We awoke early that morning, despite both having sore heads from drinking too much and fighting off dog attacks.
Alec was going home. He had only planned on accompanying me for a month or two and he was finally running out of money. After a series of short bus connections from Anjuna to Mapusa, from Mapusa to Panjaji and from Panaji to Old Goa, we parted company at the train station. He was heading straight to Mumbai, from which he would fly back to London the next day.
As we waited at the quaint station, he chuckled at the contrast in the size of our respective bags. Earlier that day, he had gamely offered to take my 40 litre rucksack back to the UK with him so that I could downsize into my small shoulder bag. He didn’t need to offer twice; I almost bit his hand off. Emptying the entire contents of my bag on the floor, I managed to rife through what looked like half a camping-shop of supplies and equipment:
Having flung surplus items over my shoulder like wrapping paper at Christmas, I returned to him with only the slimmest core of items that I had used in the previous six weeks: my camera and film, the Lonely Planet guidebook, a novel, several small clothes items and a mosquito net. What I couldn’t throw away was thrust into the elephant-sized bag on his back.
I now watched as he leaned out of the back of the train to wave at me, his extra large profile jutting dangerously out of the side of the carriage. Before long, the train curved around the edge of the small platform and disappeared.
For the first time in six weeks, I was alone.
What to do? I had really did have a lot of options: The entire Indian subcontinent stretched out in front of me. With £1500 pounds in my bank account and a flight home booked for twelve weeks’ time, the world really was my oyster. I sat under a tree outside the train station, unfurled my enormous map of India and surveyed my surroundings.
I had already decided to continue north along the coast and toward Mumbai. As one of the biggest cities in the world and India’s cultural capital, it was unmissable.
But in between Goa and Mumbai lay a 400 kilometer stretch of coastline that had a paltry two pages dedicated to it in my guidebook: the Konkan Coast. It was apparently little-visited by tourists, had poor accommodation options and bad food, and not much English was spoken there. Why?
It was possible that, because it was squished in between two massive tourist locations, most the fortnight-explorers would probably hop straight over the area from one over to another. It also looked like the railway and the roads that linked Mumbai and Goa ran well inland and away from the coast, which, unusually, also made the coastal area the backwater of the region.
It was too compelling to pass up on. I decided there and then to leave my Lonely Planet guide at the bottom of my bag. It would be of little use. I would be traversing the Konkan Coast on blind faith.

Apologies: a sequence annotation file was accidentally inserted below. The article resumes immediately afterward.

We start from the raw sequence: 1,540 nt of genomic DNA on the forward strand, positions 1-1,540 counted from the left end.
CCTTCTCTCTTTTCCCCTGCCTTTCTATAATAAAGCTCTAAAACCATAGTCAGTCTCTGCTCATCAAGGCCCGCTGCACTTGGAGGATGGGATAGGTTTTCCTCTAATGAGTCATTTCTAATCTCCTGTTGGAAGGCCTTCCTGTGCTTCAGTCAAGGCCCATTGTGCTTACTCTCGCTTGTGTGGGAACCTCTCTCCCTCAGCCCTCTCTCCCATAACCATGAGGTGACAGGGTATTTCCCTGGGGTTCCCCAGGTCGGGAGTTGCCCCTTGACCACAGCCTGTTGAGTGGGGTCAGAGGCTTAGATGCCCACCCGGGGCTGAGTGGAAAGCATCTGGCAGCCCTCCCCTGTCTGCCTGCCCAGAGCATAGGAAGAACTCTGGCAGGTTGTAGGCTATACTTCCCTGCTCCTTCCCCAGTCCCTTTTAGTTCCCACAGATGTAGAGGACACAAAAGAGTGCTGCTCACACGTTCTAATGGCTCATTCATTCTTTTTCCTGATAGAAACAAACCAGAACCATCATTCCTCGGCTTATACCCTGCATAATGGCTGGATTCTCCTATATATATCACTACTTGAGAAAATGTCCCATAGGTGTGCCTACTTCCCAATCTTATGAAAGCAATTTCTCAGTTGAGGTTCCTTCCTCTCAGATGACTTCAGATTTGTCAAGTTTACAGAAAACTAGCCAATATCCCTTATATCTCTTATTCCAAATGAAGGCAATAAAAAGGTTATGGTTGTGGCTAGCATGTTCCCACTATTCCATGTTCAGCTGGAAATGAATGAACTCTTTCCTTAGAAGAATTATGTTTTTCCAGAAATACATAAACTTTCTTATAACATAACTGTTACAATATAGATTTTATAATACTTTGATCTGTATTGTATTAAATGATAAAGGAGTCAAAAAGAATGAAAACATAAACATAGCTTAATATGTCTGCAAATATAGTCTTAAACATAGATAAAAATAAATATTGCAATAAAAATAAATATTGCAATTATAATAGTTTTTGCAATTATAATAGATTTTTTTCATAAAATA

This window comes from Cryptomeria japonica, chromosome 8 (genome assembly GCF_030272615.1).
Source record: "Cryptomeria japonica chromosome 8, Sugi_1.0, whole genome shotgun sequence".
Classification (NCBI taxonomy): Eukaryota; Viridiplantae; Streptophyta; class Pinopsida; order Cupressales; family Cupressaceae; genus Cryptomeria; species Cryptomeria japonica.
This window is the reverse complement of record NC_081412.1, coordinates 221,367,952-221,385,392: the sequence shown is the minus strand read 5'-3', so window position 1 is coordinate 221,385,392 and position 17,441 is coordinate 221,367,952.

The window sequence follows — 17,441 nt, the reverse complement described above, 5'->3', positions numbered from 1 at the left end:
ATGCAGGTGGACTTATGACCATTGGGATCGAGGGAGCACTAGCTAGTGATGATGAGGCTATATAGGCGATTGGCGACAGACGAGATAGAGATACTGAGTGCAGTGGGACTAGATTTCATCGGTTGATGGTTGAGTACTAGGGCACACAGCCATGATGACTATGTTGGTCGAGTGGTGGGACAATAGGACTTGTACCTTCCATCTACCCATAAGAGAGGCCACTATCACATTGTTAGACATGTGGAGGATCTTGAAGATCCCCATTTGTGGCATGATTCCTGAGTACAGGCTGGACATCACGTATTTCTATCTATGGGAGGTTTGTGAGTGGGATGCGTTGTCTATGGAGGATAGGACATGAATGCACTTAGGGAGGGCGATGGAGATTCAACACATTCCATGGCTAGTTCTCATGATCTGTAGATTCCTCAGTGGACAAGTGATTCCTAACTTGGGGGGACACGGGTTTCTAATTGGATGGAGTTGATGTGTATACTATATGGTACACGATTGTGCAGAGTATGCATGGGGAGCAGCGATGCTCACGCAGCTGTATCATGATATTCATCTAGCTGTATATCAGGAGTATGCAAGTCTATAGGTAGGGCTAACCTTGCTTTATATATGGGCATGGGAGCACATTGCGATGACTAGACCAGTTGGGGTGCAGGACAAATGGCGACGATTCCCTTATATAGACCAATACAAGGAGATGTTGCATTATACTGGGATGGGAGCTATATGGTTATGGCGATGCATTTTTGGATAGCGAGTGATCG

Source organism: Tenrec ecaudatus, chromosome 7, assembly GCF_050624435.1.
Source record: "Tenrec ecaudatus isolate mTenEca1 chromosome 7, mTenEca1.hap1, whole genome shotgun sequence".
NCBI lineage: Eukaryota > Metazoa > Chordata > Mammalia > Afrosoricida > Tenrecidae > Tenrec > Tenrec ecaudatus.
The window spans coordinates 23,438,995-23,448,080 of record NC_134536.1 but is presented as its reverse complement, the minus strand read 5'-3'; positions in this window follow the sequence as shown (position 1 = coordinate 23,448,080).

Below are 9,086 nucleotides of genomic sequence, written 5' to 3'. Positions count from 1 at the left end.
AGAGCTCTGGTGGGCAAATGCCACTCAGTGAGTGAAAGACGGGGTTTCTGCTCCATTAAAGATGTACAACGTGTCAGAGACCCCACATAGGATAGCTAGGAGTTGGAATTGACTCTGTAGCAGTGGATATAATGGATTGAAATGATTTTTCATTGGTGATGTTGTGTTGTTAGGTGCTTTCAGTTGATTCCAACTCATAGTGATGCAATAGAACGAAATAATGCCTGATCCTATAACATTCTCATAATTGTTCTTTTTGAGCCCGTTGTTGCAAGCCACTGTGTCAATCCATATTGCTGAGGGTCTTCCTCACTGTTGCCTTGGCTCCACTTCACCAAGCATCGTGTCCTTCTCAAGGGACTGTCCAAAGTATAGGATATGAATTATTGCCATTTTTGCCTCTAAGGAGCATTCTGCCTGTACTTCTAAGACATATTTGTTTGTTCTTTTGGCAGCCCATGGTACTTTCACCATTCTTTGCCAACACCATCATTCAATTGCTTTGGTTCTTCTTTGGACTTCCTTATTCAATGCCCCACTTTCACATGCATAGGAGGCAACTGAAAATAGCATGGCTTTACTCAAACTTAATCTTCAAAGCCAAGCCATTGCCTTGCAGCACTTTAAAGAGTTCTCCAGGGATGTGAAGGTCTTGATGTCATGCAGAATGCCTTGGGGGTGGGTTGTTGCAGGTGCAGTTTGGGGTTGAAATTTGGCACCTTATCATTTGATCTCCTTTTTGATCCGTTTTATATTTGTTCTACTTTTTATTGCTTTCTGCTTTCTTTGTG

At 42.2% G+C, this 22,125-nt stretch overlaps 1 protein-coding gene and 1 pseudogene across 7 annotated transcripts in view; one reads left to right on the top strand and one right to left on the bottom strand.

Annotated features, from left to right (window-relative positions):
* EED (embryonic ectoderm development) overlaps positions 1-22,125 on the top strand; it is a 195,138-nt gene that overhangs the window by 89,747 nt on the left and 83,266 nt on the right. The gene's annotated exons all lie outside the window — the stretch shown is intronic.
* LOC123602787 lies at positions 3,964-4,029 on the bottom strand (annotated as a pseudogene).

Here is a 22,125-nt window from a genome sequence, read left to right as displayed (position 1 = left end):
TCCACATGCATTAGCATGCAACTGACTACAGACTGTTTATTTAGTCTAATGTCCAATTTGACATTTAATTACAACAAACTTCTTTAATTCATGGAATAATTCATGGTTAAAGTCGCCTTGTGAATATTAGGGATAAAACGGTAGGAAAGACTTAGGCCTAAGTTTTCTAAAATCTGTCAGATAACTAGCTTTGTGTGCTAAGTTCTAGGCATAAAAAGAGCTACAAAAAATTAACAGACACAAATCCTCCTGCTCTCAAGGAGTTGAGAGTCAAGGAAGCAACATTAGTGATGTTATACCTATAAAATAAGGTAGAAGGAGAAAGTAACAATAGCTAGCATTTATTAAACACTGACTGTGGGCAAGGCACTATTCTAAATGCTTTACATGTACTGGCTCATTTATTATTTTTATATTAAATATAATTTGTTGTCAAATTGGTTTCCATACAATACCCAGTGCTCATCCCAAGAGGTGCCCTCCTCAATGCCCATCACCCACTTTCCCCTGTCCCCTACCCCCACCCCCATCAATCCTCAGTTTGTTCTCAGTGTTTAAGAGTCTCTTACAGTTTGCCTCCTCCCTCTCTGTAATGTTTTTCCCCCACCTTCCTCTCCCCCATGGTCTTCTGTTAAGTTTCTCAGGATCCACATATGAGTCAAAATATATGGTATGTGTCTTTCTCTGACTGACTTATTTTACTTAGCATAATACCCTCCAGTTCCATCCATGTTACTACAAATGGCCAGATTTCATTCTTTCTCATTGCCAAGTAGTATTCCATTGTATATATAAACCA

I had begun by attempting to reach the town of Malvan by the evening. It seemed like the nearest hub and, according to my fold-out map (and new best friend) it had a beach there. But I only made it some of the way. A train took me the first part of the hop before it curled off inland, leaving me at a town called Kudal.
Kudal was a strange place. The main road that wound through town was bathed in the orangey-purple of the late sunset. I wandered from where my rickshaw had left me, amidst the kinds of staring locals that I thought I had left in some of the rural parts of Sri Lanka. The stalls and shop-fronts that lined the busy street appeared functional and nondescript; above each was a sign whose wiggley, dense script told me that English was, indeed, in short supply here.
As I continued through the town, I passed piles of smouldering rubbish that lay unattended in the ditches by the road. A low, acrid smoke hung lazily in the air above them, enveloping the scene around me. The motorbikes, donkeys and carts, richshaws and bikes, all seemed in a hurry to make home before night fell. I began to wonder if this was the kind of place that a tourist could just turn up for the night and expect a room.
Following a collection of pretty basic interactions with various locals along the way – the guidebook did not lie about the lack of English – I found myself in what appeared to be the most solid and imposing building in the whole town. It was referred to by the various locals as “the hotel”, implying there was just the one.
Later, I opened the soundproofed window of my cold, air-conditioned room. Like an airlock, the seams sucked and cracked open, letting the warm, damp air of the night flood in. Through the darkness, the occasional bark and yell filtered across the smokey, quiet rooftops. I wondered what the Konkan Coast had in store for me.